swimming with whale sharks
Fishies… and some coral! Looks amazing, doesn’t it?
swimming with whale sharks
It’s another shark! This one is a reef shark. Don’t worry, it’s harmless and seldom aggressive.
swimming with whale sharks
Max and the reef shark. Photo by Indian Ocean Imagery courtesy of Kings Ningaloo Reef Tours
 

 

Swimming With Whale Sharks Is An Experience Of A Lifetime

Our day sailing on The Magellan was by far the highlight of our entire trip to Western Australia. Bill and his crew were the most amazing hosts, effortlessly delivering an experience that surpassed all of our expectations by and large. 

We couldn’t thank them enough for an amazing day on the reef! Our swim with whale sharks in Exmouth was a day none of us will ever forget and a day we would gladly re-live over and over again!

READ NEXT: Sustainable Guide To Visiting Ningaloo Reef, WA

swimming with whale sharks
Photo by Indian Ocean Imagery courtesy of Kings Ningaloo Reef Tour

Is swimming with a whale shark on your bucket list? Or maybe you have already experienced swimming with these gentle giants? Share your comments below!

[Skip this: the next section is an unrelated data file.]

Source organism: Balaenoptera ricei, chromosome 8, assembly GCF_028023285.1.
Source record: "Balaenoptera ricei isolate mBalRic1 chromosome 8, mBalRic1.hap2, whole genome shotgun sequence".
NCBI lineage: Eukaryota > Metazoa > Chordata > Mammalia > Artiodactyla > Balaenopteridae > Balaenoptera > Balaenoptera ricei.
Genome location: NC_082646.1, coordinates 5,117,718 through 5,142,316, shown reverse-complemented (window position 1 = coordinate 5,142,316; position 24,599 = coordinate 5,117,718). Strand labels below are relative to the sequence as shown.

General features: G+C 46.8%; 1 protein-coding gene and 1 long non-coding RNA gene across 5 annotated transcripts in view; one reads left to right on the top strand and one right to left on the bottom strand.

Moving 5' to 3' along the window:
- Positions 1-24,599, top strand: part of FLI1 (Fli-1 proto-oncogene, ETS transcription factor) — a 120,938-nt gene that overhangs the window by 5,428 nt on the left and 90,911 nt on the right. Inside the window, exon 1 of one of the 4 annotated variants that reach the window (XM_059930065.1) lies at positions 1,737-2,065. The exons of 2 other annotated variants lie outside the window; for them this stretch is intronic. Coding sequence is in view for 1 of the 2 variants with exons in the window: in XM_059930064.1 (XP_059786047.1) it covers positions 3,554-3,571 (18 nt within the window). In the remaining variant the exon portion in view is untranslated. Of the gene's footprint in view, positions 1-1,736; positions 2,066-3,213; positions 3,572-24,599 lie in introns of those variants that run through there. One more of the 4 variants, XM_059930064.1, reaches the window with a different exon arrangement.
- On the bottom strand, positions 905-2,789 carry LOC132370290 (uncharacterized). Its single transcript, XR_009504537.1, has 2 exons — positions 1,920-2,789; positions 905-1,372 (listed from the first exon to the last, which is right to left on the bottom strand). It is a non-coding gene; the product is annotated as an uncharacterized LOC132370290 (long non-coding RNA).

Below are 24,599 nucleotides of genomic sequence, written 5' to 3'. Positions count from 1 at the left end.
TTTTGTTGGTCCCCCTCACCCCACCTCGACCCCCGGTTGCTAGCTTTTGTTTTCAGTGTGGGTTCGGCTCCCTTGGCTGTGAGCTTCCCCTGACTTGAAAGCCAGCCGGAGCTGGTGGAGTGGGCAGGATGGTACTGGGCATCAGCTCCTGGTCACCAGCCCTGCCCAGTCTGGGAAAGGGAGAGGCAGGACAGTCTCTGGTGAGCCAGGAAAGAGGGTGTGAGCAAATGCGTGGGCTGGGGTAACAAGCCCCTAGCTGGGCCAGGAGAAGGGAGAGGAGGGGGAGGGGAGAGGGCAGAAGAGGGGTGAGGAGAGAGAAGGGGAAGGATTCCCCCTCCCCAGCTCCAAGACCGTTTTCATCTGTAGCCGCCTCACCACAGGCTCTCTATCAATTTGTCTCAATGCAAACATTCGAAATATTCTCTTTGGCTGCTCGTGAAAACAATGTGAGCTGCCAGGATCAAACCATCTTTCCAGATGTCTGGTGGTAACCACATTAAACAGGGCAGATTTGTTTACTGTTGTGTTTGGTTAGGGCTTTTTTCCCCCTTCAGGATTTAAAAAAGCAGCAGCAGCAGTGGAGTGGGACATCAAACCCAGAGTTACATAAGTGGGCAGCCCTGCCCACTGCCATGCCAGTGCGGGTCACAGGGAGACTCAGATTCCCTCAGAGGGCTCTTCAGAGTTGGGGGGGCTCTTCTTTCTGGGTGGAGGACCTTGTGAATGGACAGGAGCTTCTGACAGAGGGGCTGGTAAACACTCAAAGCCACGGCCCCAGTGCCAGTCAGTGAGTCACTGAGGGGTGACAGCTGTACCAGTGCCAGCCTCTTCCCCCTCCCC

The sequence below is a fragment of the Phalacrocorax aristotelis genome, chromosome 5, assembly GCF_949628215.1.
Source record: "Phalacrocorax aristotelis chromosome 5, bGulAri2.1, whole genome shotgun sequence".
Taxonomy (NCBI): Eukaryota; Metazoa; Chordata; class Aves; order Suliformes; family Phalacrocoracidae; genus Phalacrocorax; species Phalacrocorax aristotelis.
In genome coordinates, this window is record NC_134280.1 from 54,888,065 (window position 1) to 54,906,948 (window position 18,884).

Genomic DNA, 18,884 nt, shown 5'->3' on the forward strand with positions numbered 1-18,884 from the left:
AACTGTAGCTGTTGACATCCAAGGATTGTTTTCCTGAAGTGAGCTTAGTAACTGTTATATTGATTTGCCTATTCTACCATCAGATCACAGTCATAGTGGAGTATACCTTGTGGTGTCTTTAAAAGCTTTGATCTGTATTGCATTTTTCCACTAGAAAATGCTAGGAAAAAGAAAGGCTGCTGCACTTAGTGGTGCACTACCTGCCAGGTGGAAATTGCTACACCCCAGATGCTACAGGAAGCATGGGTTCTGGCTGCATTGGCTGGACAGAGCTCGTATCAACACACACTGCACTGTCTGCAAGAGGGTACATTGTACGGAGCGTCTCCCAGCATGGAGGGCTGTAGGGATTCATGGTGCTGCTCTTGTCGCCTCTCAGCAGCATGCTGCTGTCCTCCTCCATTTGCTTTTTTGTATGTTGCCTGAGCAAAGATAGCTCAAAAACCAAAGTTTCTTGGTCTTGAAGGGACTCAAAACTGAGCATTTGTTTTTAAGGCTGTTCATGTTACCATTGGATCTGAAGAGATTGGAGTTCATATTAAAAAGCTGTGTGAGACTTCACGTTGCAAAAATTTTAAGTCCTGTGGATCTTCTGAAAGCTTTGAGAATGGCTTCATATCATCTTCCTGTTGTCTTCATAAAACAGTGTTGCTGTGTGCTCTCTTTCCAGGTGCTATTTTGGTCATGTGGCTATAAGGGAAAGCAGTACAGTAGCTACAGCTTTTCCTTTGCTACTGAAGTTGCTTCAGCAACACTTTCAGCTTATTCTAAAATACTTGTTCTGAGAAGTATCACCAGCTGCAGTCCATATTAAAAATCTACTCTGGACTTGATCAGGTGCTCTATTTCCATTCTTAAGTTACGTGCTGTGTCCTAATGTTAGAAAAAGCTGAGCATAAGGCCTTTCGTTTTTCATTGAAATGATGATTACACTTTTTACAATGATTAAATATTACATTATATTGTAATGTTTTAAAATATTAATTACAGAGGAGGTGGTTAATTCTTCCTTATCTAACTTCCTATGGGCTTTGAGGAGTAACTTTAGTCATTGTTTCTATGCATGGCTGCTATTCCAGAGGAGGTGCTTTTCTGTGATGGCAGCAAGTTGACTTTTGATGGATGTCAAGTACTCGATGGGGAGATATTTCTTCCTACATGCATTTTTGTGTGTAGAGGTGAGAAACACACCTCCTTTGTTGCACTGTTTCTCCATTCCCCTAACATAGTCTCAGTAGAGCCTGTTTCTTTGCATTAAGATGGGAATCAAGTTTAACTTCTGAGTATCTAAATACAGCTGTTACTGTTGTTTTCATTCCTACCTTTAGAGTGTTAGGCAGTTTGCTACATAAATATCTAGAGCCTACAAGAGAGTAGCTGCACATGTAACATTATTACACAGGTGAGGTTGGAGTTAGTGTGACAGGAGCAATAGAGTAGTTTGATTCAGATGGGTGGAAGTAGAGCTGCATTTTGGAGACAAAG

*Disclaimer: Kings Ningaloo Reef Tour offered us a discount on their whale shark tour, but all opinions are always our own. (That will never change!)

5 thoughts on “Responsible Way of Swimming With Whale Sharks In Ningaloo Reef”

  1. Wow, what an amazing opportunity! They look so beautiful. I really hope I get to tick this off my bucket list one day too!

    1. It is amazing! Hope you do as well, Keri! There are lots of places in the world where you can do it, but from what we experienced in W.A. it is really one of the best places to do it in a socially responsible way!

  2. I got to swim with them this summer in Mexico, the tours are pretty similar to your experience. It was amazing because although swimming with whale sharks has been at the top of my bucket list, the vacation to Mexico was booked by my boyfriend’s mom for his family and significant others, so I didn’t even know there were whale shark tours there until I happened to read it in a travel blog. It was an amazing surprise to get to check it off my bucket list so soon and just as amazing as you described it as! Though I would’ve loved to see a manta ray too, maybe someday!

    1. What an amazing experience, Anne. I had no idea that you could swim with whale sharks in Mexico either. Thanks for sharing that with the rest of our readers. Where in Mexico was it?